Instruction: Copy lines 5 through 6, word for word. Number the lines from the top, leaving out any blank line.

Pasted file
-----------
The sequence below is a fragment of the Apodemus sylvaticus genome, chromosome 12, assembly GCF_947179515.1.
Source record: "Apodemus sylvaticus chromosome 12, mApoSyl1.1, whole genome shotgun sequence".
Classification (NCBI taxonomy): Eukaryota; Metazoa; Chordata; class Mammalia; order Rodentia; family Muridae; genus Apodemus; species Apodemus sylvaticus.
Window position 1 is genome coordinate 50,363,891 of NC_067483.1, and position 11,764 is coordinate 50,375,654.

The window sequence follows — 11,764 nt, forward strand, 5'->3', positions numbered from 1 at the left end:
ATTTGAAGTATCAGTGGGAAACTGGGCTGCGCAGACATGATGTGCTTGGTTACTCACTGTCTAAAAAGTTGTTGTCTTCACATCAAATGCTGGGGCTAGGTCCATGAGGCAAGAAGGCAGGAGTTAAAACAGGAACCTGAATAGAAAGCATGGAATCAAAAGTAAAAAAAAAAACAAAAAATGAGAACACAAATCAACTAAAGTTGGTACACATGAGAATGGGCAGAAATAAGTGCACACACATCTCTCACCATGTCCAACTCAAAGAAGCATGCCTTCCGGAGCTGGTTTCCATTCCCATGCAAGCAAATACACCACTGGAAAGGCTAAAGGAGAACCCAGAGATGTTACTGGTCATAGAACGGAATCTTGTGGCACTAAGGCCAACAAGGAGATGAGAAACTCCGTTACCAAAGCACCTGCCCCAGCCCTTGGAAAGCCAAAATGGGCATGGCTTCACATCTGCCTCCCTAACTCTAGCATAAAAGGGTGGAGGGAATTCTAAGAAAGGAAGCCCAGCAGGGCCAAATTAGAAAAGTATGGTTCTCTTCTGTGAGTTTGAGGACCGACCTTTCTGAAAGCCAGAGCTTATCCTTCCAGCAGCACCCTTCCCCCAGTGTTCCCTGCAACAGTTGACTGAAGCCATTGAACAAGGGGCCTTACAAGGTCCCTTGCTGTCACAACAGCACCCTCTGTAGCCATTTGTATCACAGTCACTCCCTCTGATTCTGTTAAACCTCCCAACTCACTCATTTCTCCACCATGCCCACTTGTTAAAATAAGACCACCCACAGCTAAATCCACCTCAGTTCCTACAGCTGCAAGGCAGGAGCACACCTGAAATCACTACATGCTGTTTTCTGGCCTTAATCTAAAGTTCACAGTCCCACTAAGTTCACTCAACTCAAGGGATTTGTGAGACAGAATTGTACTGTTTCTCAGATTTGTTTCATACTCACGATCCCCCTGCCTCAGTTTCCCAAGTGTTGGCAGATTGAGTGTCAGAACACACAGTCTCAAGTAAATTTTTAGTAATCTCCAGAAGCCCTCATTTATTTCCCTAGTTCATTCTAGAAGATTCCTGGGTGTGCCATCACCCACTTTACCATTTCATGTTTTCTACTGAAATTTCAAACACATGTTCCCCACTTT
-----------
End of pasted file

The window sequence follows — 11,764 nt, forward strand, 5'->3', positions numbered from 1 at the left end:
ATTTGAAGTATCAGTGGGAAACTGGGCTGCGCAGACATGATGTGCTTGGTTACTCACTGTCTAAAAAGTTGTTGTCTTCACATCAAATGCTGGGGCTAGGTCCATGAGGCAAGAAGGCAGGAGTTAAAACAGGAACCTGAATAGAAAGCATGGAATCAAAAGTAAAAAAAAAAACAAAAAATGAGAACACAAATCAACTAAAGTTGGTACACATGAGAATGGGCAGAAATAAGTGCACACACATCTCTCACCATGTCCAACTCAAAGAAGCATGCCTTCCGGAGCTGGTTTCCATTCCCATGCAAGCAAATACACCACTGGAAAGGCTAAAGGAGAACCCAGAGATGTTACTGGTCATAGAACGGAATCTTGTGGCACTAAGGCCAACAAGGAGATGAGAAACTCCGTTACCAAAGCACCTGCCCCAGCCCTTGGAAAGCCAAAATGGGCATGGCTTCACATCTGCCTCCCTAACTCTAGCATAAAAGGGTGGAGGGAATTCTAAGAAAGGAAGCCCAGCAGGGCCAAATTAGAAAAGTATGGTTCTCTTCTGTGAGTTTGAGGACCGACCTTTCTGAAAGCCAGAGCTTATCCTTCCAGCAGCACCCTTCCCCCAGTGTTCCCTGCAACAGTTGACTGAAGCCATTGAACAAGGGGCCTTACAAGGTCCCTTGCTGTCACAACAGCACCCTCTGTAGCCATTTGTATCACAGTCACTCCCTCTGATTCTGTTAAACCTCCCAACTCACTCATTTCTCCACCATGCCCACTTGTTAAAATAAGACCACCCACAGCTAAATCCACCTCAGTTCCTACAGCTGCAAGGCAGGAGCACACCTGAAATCACTACATGCTGTTTTCTGGCCTTAATCTAAAGTTCACAGTCCCACTAAGTTCACTCAACTCAAGGGATTTGTGAGACAGAATTGTACTGTTTCTCAGATTTGTTTCATACTCACGATCCCCCTGCCTCAGTTTCCCAAGTGTTGGCAGATTGAGTGTCAGAACACACAGTCTCAAGTAAATTTTTAGTAATCTCCAGAAGCCCTCATTTATTTCCCTAGTTCATTCTAGAAGATTCCTGGGTGTGCCATCACCCACTTTACCATTTCATGTTTTCTACTGAAATTTCAAACACATGTTCCCCACTTT